Of Fish and Fowl

by John Delach

This story was told to me by my friend and customer, Brian, also known by his initials as, BVD.  who passed away about seven years ago. Brian was an insurance man who worked for Exxon in their Houston office. Like most of Exxon’s insurance professionals, Brian made several trips to Alaska  to administer his share of the many claims for damages brought by local businesses and individuals caused by the stranding of the Exxon Valdez.

George, the owner of the sporting goods store handed me my new annual Alaskan fishing license. “Where are you from?”

            “Houston,” I replied. “I got a job with a contractor to settle insurance claims, so I’ll be up here for thirty-days at a time for six to nine months. I don’t read much; hate television and I don’t want to spend my free time in bars, so I figured I’d try fishing.”

            “Well, you picked a good time to start fishing for pink salmon. They start to run in May, and you can fish as late as you like because it doesn’t get dark until about 2 a.m. I’ll help you pick out the kind of equipment and clothing you’re going to need.”

            George selected a rod and reel, a net, tackle box, wading boots, thermal socks, and long johns. “Why do I need thermal socks and long underwear in June?”

            “The water temperature in Prince William Sound does not get out of the thirties. You’ll be happy to be wearing them when you wade out into the sound. If you don’t have a sweater or light gloves, you should buy them too.”

            I figured he knew what he was talking about, so I kept quiet as my pile kept rising on his counter. When he finished counting and totaling my purchases, he reached behind the counter and opened a wooden box and placed an odd-looking fishing lure in the palm of his hand. A big silver spoon with a big red plastic diamond shaped thingy glued to it, it looked like something that your grandmother used to wear on her chest to church on Sunday.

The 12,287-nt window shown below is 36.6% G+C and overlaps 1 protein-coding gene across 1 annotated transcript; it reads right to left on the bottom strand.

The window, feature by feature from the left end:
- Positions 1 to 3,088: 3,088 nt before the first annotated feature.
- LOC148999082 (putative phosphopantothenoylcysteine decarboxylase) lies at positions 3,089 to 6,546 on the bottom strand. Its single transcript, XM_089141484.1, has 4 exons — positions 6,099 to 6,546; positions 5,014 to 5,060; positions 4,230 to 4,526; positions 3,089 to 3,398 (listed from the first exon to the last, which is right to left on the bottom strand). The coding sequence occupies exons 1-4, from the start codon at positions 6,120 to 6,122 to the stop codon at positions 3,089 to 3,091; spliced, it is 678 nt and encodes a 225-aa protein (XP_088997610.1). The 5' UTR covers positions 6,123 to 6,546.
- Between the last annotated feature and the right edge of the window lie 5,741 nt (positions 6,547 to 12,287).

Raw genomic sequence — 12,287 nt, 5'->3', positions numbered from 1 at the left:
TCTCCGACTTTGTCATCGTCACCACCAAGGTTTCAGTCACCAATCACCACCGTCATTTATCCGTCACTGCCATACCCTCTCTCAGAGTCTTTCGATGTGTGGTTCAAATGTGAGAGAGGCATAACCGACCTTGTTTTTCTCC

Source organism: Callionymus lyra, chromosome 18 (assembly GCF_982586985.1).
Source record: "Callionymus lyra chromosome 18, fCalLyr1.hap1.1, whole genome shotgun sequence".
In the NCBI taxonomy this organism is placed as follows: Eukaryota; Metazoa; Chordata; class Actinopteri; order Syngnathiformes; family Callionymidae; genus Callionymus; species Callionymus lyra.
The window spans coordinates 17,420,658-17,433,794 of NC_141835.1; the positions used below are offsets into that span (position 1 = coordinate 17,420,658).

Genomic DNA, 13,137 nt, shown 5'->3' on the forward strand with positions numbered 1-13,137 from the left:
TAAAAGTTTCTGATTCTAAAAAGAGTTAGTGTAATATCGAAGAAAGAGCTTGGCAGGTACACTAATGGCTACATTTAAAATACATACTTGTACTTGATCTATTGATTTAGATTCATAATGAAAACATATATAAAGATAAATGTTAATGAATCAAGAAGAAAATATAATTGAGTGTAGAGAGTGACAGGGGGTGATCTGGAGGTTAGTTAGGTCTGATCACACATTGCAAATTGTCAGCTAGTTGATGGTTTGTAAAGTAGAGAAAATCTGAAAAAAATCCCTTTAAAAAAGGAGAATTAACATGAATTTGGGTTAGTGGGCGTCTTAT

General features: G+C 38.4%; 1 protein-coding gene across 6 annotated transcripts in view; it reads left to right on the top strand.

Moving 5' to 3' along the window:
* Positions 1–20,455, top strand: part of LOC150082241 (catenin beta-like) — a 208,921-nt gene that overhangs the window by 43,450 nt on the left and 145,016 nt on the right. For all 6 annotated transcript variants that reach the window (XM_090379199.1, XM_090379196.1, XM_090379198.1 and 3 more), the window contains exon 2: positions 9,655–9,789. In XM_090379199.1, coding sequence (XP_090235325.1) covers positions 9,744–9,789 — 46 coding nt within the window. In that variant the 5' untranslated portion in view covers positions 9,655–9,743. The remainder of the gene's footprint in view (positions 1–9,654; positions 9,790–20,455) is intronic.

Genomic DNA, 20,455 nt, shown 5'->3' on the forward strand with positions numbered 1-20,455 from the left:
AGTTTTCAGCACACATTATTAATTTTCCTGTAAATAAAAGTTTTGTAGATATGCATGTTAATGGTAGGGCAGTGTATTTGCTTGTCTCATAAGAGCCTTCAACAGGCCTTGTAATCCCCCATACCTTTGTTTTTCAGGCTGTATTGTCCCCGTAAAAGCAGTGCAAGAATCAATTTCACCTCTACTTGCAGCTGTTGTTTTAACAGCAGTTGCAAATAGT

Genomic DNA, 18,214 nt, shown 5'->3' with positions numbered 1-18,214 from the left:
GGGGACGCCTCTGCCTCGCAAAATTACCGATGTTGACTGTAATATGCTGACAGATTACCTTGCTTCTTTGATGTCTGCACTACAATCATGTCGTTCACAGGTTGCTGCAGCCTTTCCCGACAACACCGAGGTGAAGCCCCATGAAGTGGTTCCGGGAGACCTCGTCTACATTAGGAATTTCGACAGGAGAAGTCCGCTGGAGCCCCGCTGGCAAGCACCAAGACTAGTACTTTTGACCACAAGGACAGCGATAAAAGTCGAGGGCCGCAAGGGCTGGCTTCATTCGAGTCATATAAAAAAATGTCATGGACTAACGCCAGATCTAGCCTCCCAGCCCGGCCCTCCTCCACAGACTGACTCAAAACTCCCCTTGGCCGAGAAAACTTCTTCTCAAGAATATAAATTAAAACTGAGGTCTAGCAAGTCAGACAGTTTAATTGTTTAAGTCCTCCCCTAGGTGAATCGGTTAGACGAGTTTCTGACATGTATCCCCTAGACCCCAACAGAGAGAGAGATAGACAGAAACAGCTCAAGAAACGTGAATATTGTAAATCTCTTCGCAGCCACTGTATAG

“This is the best lure for catching pink salmon. It’s called it a pixie. If I were you, I’d guard it with my life. I’m running out of them and I don’t know when I’ll get new ones in stock.”

            I asked him how many I could have, and he agreed to sell me six for six dollars each. I started asking him about places to fish, but he stopped me and called over a Native Alaskan guy hanging around the store. “Hey, Billy, come tell this guy where to fish.”

            Billy and I got to talking and he agreed to meet me at a camp-ground located on the shoreline the next night. We seemed to hit it off and became regular fishing buddies. Also, it didn’t take long for me to realize just how valuable Billy was to me. The first thing I noticed that night was that when I cast my pixie out into the water, it kept going down and down and down. I asked Billy what was going on.

            “After you walk more than ten feet from the shore the bottom drops 500 to 600 feet. If you wander out too far and take the plunge, you’ll have about five minutes left to live.”

I became a good angler catching five to ten fish each night which I cut loose or gave to people staying in the camp-ground who gathered to watch the master fisherman. I usually traded the fish for a cold beer and a relaxing chat with these tourists and retirees in their trailers, campers or RVs. The fishing alleviated my boredom from the seemingly endless task of settling claims. I only regretted losing my pixies which made me feel badly as my supply dwindled.

            One night while fishing with Billy, I cast out my next to last pixie. It didn’t hit the water and my rod started to jerk away from me pulling skyward. “What the hell…,” I shouted as I looked up. To my astonishment, I realized that I had hooked a sea gull on its butt. People on the bank shouted at me to cut the line, but all I could think of was my six- dollar pixie attached to a bird that was maneuvering like an out-of-control kite. Up and down, it flew screeching like all hell as we continued our struggle. I had to let out line fearing that the tension would break it and the gull would make off with my pixie. Finally, it went straight up then came crashing down onto the bank to the oohs and ahs of the crowd who were watching the show.

            I ran out of the water, grabbed onto this pecking and clawing creature who continued to screech for its mother. In desperation, the gull threw up a regurgitated fish onto my boot, but I managed to get a firm grip on its mangy butt to retrieve my pixie. As I stood up, I heard loud and clear, “They’re not very good to eat.”

            Rather embarrassed, I yanked my pixie out of its butt, released the gull who flew away and gave each of my admirers an exceptionally low bow.